The Czech then raised his level to capture the third set, wrong footing the Greek talent with brilliant drop shots.
Kolar still maintained a high level of play and was knocking on the door of a fifth set with a 6-2 lead in a fourth set tiebreak. Tsitsipas however, saved his best level for the most crucial moments. He would finally close the match on an 18-ball exchange, coming away with a 6-3, 7-6(8), 6-7(3), 7-6(7) win.
In all, this match produced a staggering 124 winners between the two players, a testament to its immense quality and intrigue.
Jil Teichmann def. Victoria Azarenka 4-6, 7-5, 7-6
32-year-old Victoria Azarenka still aspires for more.
Azarenka has a heavily stocked trophy case to be proud of as she’s compiled a brilliant, Hall of Fame career. She is a two-time major winner in Australia, a three-time U.S. Open finalist, and she also advanced to the final four of the French Open back in 2013.
Her game might not be specifically built for clay, but her power more than compensates for a lack of spin that is often a trademark of the top red-dirt players.
Swiss competitor Jil Teichmann is at an earlier stage of her career, and enjoyed breakthrough results last season, making the finals in Cincinnati with big top 10 wins over Naomi Osaka, Belinda Bencic, and Karolina Pliskova.
It was clear we were in for a heavyweight contest in this third round encounter from the get-go.
Azarenka drew first blood, winning a tight first set 6-4 on the scoreboard. Teichmann, a left-hander who shows great willingness to come to net, raised her aggression in the second to come through 7-5 and level the match at a set apiece.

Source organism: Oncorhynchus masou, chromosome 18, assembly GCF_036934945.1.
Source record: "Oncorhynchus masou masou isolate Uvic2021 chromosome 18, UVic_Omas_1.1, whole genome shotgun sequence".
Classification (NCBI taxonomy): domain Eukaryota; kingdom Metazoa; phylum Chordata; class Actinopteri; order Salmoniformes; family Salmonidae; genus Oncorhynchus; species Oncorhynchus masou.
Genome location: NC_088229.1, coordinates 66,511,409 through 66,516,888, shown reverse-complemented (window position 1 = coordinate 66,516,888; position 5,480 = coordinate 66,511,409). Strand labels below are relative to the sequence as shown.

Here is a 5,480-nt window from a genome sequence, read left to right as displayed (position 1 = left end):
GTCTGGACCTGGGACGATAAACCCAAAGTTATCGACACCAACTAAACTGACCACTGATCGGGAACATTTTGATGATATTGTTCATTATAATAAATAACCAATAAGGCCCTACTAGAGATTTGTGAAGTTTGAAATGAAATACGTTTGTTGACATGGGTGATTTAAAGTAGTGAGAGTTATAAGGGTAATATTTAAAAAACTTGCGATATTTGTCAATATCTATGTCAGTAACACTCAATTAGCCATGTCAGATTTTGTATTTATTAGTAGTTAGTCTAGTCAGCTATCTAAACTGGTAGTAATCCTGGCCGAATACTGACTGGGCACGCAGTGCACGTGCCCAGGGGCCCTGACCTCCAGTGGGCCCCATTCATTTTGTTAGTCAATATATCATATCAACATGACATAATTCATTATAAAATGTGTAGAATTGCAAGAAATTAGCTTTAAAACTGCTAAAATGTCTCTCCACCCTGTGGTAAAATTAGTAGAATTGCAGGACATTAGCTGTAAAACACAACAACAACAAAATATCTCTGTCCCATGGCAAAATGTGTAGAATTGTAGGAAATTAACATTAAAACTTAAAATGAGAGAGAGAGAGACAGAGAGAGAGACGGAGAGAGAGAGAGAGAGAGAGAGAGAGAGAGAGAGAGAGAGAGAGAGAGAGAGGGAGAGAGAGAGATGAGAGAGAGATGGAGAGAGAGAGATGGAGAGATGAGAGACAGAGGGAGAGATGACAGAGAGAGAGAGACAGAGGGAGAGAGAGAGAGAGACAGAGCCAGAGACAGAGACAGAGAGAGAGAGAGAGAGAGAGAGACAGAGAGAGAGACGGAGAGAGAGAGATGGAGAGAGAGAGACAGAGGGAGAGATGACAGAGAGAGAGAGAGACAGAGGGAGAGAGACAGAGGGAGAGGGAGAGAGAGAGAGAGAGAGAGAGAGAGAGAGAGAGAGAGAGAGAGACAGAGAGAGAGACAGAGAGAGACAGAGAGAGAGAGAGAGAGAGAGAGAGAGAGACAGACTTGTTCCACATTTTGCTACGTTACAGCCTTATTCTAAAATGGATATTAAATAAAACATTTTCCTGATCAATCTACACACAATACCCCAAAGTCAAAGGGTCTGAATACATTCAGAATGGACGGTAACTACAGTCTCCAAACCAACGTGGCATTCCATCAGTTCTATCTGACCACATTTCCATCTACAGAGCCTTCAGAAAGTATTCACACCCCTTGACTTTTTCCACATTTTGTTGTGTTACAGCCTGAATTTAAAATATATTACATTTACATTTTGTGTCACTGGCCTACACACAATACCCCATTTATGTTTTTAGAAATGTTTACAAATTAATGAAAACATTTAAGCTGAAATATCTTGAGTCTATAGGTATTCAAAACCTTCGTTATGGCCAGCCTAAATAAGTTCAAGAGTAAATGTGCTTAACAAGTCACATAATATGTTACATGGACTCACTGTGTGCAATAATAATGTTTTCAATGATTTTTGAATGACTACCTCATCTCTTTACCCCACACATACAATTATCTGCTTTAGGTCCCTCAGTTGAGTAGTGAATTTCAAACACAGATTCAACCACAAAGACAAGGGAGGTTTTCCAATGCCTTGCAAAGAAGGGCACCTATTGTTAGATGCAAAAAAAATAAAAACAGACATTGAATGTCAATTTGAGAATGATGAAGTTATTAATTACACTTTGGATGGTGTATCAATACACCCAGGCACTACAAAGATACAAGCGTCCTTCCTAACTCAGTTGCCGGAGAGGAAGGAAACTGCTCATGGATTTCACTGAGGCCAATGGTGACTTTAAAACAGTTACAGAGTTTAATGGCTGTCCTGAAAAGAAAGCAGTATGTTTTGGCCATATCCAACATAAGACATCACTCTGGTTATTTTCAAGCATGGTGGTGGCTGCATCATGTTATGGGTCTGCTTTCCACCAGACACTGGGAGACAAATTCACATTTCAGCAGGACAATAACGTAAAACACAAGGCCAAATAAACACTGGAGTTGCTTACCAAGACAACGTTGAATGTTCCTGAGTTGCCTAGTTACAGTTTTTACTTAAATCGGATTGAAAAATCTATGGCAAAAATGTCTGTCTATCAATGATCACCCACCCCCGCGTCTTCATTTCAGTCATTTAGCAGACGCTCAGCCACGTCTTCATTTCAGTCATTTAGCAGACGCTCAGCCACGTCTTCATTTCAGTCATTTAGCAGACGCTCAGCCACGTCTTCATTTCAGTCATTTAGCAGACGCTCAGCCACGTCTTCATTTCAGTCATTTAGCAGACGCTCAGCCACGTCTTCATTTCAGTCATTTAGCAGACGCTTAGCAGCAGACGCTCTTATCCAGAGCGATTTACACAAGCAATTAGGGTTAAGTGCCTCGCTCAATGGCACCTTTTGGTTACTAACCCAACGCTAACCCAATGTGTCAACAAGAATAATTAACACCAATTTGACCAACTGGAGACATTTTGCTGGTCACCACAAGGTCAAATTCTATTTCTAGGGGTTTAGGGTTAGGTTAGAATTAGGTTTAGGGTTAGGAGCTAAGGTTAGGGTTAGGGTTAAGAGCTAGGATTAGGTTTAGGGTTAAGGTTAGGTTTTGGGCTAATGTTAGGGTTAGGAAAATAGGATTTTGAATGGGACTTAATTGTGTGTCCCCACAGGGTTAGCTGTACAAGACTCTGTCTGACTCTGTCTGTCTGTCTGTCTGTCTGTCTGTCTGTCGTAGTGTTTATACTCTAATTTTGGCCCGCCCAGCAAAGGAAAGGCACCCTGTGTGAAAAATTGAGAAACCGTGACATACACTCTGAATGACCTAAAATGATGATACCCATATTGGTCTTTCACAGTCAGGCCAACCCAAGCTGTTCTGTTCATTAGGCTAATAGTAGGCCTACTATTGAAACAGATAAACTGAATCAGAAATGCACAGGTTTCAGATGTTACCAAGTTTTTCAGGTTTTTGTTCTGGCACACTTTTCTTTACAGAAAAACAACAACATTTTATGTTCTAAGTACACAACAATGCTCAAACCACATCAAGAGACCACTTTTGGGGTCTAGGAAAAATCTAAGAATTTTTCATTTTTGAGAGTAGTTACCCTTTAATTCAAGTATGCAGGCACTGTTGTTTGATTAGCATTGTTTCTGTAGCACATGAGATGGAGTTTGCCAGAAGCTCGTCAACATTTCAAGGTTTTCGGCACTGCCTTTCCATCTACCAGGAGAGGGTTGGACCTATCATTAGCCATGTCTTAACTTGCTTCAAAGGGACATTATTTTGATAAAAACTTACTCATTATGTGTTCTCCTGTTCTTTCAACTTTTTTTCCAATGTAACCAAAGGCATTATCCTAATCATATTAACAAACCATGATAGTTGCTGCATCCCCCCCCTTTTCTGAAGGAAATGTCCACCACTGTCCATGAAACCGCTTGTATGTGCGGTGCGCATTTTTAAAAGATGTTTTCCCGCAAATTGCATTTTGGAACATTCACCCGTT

After a topsy turvy affair in the third, it was fitting to end on a 10-point third set breaker.
Teichmann mesmerized with her tennis in the final stages, earning six of the 10 required points with outright winners.
While she was halted in the following round by Sloane Stephens, reaching the last 16 was a career best result at a major for Teichmann.
Leylah Annie Fernandez def. Belinda Bencic 7-5, 3-6, 7-5
Two ferocious competitors took centre stage on Court Phillippe Chatrier during the Friday day session in Leylah Annie Fernandez and Belinda Bencic.
Montreal’s Fernandez has of course proven her moxie on multiple occasions, particularly at last year’s US Open with a stunning run to the finals at Flushing Meadows.
Canadians have also witnessed Bencic play at an incredibly high level. One of the biggest WTA titles of her career came seven years ago at Omnium Banque Nationale (formerly Rogers Cup) in Montreal.
Fireworks were expected in this clash and both players were intent on imposing their will in the early stages.
The first set featured clean tennis on both sides as the two totalled 21 winners to just 12 unforced errors. Fernandez’s clutch net game helped her prevail 7-5 and grab the early lead.
Bencic promptly shifted momentum by playing far more aggressively in the second set, with 18 winners off the racquet and her penetrating, elite two-handed backhand providing serious damage.
The third set hung in the balance early for the Canadian, however Fernandez had a series of early break point chances to stay level. While she failed to serve the match out at 5-4, she remained determined at 5-all, quickly breaking back before advancing with a love-hold.
Fernandez raised her arms in triumph, feeding off the crowd’s energy as she basked in another milestone win of her young career.
Leylah has now reached the second week at Roland Garros for the first time, and the 19-year-old looks hungry for more.